For the very rich there are two modes of consumption.
One is to buy the latest thing and replace it as soon as something better comes along. The other mode is to buy something that lasts forever like a castle or a Bristol. The Filton-based firm was a small one and prided itself on the quality of its vehicles. And they are cars that last, being capable of almost indefinite service life, much like a castle, as it happens.
For practical reasons, the firm introduced only a very few new models. Most were based on the concept of the 1958 406 and from then on, barring the Fighter of 2004, all their cars were revisions and facelifts of the 406. The 406 had an in-line 6 engine and was a conventional-looking four-seat, two door car built using body-on-frame construction.
While this construction method died out in Europe in the late ’60s, it soldiered on in the US until this decade, underpinning the Ford Crown Victoria and Mercury Marquis. The format allowed Bristol to continually upgrade the car without the kinds of investment needed for unibody construction. Thus, it allowed Bristol to soldier on using face-lifts and modifications.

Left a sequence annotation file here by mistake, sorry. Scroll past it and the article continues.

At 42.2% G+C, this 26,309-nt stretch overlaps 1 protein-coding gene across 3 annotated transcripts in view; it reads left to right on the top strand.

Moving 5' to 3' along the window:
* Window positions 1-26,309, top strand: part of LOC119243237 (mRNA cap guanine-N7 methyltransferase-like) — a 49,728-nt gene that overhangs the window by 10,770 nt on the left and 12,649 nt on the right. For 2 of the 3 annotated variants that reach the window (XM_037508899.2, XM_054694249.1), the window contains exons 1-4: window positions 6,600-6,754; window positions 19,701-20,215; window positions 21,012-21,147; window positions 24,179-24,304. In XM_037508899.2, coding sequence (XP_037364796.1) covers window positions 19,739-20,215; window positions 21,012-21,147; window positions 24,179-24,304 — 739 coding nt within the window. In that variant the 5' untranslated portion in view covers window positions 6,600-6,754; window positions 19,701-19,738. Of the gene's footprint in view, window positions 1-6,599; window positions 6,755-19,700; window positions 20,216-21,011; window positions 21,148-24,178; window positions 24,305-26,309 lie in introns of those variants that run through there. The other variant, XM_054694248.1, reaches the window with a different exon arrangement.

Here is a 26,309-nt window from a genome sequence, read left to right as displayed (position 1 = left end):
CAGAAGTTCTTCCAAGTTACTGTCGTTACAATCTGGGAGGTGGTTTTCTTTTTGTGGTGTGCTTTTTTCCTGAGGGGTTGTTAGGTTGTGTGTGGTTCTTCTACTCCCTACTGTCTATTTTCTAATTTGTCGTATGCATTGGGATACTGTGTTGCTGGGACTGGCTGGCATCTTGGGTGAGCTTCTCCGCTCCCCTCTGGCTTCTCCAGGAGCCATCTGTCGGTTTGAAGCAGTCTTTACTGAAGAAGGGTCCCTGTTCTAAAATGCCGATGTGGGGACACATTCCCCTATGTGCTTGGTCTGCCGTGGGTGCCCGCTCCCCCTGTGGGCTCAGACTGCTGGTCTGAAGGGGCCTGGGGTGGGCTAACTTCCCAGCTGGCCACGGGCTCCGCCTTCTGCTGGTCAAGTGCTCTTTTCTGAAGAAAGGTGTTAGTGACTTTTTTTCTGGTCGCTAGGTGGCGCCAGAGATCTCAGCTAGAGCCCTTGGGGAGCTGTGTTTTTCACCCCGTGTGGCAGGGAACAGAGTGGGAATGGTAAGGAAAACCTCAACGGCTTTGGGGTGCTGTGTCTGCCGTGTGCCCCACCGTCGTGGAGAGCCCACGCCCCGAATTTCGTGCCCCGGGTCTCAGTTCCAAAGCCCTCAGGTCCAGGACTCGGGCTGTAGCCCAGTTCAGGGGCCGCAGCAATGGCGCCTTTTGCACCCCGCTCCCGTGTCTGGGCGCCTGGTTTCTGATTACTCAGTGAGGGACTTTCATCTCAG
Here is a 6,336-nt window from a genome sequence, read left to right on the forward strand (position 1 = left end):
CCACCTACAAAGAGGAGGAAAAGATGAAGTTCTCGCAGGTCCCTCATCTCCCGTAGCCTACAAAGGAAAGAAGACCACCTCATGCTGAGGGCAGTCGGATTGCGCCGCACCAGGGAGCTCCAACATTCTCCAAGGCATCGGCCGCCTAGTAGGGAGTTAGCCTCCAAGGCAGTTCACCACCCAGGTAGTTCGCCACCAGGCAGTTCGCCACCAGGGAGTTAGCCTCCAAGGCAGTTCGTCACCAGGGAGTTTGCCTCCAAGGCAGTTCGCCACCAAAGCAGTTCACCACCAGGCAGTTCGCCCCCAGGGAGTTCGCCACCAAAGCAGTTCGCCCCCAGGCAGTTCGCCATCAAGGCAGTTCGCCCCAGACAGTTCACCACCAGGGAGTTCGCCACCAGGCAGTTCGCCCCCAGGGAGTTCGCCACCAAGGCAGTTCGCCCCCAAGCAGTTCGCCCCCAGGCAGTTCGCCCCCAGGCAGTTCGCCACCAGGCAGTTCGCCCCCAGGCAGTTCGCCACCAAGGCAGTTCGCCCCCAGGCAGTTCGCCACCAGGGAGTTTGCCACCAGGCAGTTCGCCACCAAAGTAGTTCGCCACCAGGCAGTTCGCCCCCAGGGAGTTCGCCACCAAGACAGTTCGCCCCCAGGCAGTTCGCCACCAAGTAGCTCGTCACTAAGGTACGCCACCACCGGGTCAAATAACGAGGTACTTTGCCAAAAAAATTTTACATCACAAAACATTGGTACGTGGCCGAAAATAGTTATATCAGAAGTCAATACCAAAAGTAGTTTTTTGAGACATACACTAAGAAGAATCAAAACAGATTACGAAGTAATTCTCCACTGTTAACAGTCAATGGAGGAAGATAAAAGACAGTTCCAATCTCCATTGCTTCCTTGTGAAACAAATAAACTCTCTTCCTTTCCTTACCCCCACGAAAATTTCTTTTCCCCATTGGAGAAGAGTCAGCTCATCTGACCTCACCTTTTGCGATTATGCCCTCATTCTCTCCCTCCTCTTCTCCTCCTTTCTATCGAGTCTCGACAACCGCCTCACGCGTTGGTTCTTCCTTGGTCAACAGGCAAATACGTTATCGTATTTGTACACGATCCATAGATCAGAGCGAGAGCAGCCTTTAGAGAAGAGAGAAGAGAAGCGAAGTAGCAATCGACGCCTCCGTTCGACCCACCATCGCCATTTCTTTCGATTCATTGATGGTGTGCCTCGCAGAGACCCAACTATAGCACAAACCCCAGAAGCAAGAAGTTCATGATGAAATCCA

The 407 saw the introduction of the Chrysler V-8. The 408 was a complete reskin of the same basic vehicle. The 603 of 1976 had another new body and a revised engine offering 140 mph top-speed but a manageable 28 mpg if driven carefully.
With the Blenheim, the final iteration of the line, the lamps front and rear were changed and the body smoothed somewhat. But these facelifts could not conceal the fundamentally archaic machinery underneath. And while the previous cars looked coherent, the smooth forms of the 90s cars did not gel with the boxy architecture over which they were draped.
What we might have here in this case, is an example of the world’s most face-lifted car (though perhaps the Mini and Beetle might count as examples). If you read the reviews of the 406 and its successor, you read essentially the same review, decade after decade. By this means, gradual change, Bristol stayed in business until eventually the realities of the car business caught up with its hand-made, low volume production methods. Bristol ceased car production in 2011 (officially).
Author’s note: we get a steady trickle of Bristol enthusiasts stopping by here. Please feel free to leave a comment, especially if you own one of these cars. Thanks. RH